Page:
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La Crosse District Attorney’s Office Adds Hate Crime Charge to Attack Against Transgender Teens

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The La Crosse County District Attorney’s Office has now filed hate crime charges against the man who allegedly assaulted two transgender teens in a public park.

Officials added improving hate crimes to crime battery charge against Travis Crawford of La Crosse on Thursday. He also faces felony bail charges.

The criminal complaint said Crawford approached a teenage couple in Copeland Park on Tuesday, July 20 and started yelling at them. The complaint said Crawford called them anti-gay insults before punching one of the teens in the face and kicking him while he was on the ground. The report identifies the victim as a young transgender boy. The responding officer noted in the report that the victim’s girlfriend was also transgender and that Crawford referred to the couple as “queer” when speaking with the officer.

The original charges did not include the hate crime charge, allowing prosecutors to seek harsher sentences. This prompted La Crosse Mayor Mitch Reynolds and LGBTQ community groups to demand a change in state law to include gender identity as a protected class.

Assistant District Attorney Jessica Skemp said prosecutors have discussed whether the improvement would be appropriate in the case, but have decided to file the initial complaint without her as they are able to amend the charges. .

“A lot of times when we assess the charges, we know that we have to initiate a process and that there are certain decisions that we can defer until later,” Skemp said. “It gave us more time to really take the time to do legal research, I think in this case we spoke to the victims and made a more reasoned decision while not delaying the process of the case.”

Skemp said the use of an anti-gay slur does not automatically mean that an attack can be charged with a hate crime and that prosecutors must be able to show the accused was motivated by prejudice.

But she said prosecutors were confident, after reviewing the case, that they could show the assailant’s motivation was based on his perception of his sexual orientation.

“In this particular case, it was more about the person’s subjective beliefs rather than the real facts of how these victims identified themselves,” Skemp said.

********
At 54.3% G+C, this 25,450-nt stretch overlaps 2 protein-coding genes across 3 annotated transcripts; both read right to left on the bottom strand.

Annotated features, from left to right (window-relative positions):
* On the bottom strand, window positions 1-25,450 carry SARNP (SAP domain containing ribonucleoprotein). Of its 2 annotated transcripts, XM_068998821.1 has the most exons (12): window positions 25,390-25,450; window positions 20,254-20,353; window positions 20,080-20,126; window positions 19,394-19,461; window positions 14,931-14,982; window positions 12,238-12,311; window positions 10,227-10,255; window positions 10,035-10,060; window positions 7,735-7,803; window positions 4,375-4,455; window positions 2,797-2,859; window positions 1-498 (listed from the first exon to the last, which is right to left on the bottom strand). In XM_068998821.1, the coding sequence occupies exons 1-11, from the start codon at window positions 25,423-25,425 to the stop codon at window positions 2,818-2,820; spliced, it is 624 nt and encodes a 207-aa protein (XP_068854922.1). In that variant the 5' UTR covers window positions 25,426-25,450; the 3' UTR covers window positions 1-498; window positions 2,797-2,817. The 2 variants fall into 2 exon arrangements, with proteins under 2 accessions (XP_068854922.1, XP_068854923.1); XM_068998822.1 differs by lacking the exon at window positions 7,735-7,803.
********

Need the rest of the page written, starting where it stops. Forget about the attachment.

Alesha Schandelmeier is Executive Director of The Center: 7 Rivers LGBTQ Connection in La Crosse. She said she was happy to see the updated fees.

“We are really delighted that the prosecutor’s office has listened to the community and what these children need,” said Schandelmeier. “I don’t think that without people speaking out and speaking out, this would have happened.”

Schandelmeier said she hoped the community’s response to the incident and calls for a change in state hate crime laws would help members of the LGBTQ community feel they can trust the system. judicial process to protect them.

“I would love to see people start reporting (this kind of attack). Things can’t keep changing if we don’t know what needs to change, and I’m really proud of the kids who have come forward,” said Schandelmeier. noted.

La Crosse Mayor Mitch Reynolds said he was pleasantly surprised by prosecutors’ decision to pursue hate crime charges. But he said that doesn’t take away from the need to change the statehood to protect transgender and gender non-conforming people.

“It doesn’t change the fact that there is a lot of leeway here for our state lawmakers to adjust our archaic and obscure hate crime statutes, just so that there is protection for all. who are attacked for who they are, ”Reynolds said.

After Reynolds’ initial call for a change, State Representative Jill Billings, D-La Crosse, and State Senator Brad Pfaff, D-Onalaska, issued statements supporting the addition of protections. for gender identity. But Reynolds said he wouldn’t be happy until lawmakers changed the law.


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